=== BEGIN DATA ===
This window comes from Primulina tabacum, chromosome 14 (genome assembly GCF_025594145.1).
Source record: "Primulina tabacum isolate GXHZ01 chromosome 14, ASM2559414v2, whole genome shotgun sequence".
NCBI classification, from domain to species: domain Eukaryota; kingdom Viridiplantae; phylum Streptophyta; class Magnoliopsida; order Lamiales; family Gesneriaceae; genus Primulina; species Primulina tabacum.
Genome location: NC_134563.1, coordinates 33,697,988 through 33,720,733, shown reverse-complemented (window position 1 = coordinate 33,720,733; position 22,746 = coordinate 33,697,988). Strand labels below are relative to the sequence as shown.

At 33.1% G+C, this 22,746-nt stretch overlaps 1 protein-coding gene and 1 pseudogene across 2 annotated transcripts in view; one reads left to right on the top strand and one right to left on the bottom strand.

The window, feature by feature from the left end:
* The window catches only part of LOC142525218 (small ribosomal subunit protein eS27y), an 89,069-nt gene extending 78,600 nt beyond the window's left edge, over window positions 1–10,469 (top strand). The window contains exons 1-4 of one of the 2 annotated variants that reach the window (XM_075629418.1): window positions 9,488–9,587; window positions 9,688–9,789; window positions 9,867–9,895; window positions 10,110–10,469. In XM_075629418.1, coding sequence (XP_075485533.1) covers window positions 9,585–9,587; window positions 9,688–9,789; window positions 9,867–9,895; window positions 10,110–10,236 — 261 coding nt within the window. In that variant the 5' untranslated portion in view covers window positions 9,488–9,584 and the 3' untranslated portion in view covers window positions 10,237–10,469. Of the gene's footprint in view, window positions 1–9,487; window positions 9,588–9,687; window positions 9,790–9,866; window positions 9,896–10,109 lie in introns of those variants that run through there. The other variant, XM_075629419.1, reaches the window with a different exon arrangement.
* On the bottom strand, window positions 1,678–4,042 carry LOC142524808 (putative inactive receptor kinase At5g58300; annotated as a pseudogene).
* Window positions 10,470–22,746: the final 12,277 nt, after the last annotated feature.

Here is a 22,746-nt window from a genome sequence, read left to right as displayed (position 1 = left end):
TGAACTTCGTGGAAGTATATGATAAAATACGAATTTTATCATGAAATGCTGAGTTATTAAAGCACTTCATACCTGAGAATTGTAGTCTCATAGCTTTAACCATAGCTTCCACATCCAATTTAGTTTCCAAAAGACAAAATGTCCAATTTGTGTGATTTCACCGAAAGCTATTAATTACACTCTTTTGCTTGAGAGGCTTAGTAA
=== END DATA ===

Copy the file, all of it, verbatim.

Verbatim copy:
This window comes from Primulina tabacum, chromosome 14 (genome assembly GCF_025594145.1).
Source record: "Primulina tabacum isolate GXHZ01 chromosome 14, ASM2559414v2, whole genome shotgun sequence".
NCBI classification, from domain to species: domain Eukaryota; kingdom Viridiplantae; phylum Streptophyta; class Magnoliopsida; order Lamiales; family Gesneriaceae; genus Primulina; species Primulina tabacum.
Genome location: NC_134563.1, coordinates 33,697,988 through 33,720,733, shown reverse-complemented (window position 1 = coordinate 33,720,733; position 22,746 = coordinate 33,697,988). Strand labels below are relative to the sequence as shown.

At 33.1% G+C, this 22,746-nt stretch overlaps 1 protein-coding gene and 1 pseudogene across 2 annotated transcripts in view; one reads left to right on the top strand and one right to left on the bottom strand.

The window, feature by feature from the left end:
* The window catches only part of LOC142525218 (small ribosomal subunit protein eS27y), an 89,069-nt gene extending 78,600 nt beyond the window's left edge, over window positions 1–10,469 (top strand). The window contains exons 1-4 of one of the 2 annotated variants that reach the window (XM_075629418.1): window positions 9,488–9,587; window positions 9,688–9,789; window positions 9,867–9,895; window positions 10,110–10,469. In XM_075629418.1, coding sequence (XP_075485533.1) covers window positions 9,585–9,587; window positions 9,688–9,789; window positions 9,867–9,895; window positions 10,110–10,236 — 261 coding nt within the window. In that variant the 5' untranslated portion in view covers window positions 9,488–9,584 and the 3' untranslated portion in view covers window positions 10,237–10,469. Of the gene's footprint in view, window positions 1–9,487; window positions 9,588–9,687; window positions 9,790–9,866; window positions 9,896–10,109 lie in introns of those variants that run through there. The other variant, XM_075629419.1, reaches the window with a different exon arrangement.
* On the bottom strand, window positions 1,678–4,042 carry LOC142524808 (putative inactive receptor kinase At5g58300; annotated as a pseudogene).
* Window positions 10,470–22,746: the final 12,277 nt, after the last annotated feature.

Here is a 22,746-nt window from a genome sequence, read left to right as displayed (position 1 = left end):
TGAACTTCGTGGAAGTATATGATAAAATACGAATTTTATCATGAAATGCTGAGTTATTAAAGCACTTCATACCTGAGAATTGTAGTCTCATAGCTTTAACCATAGCTTCCACATCCAATTTAGTTTCCAAAAGACAAAATGTCCAATTTGTGTGATTTCACCGAAAGCTATTAATTACACTCTTTTGCTTGAGAGGCTTAGTAA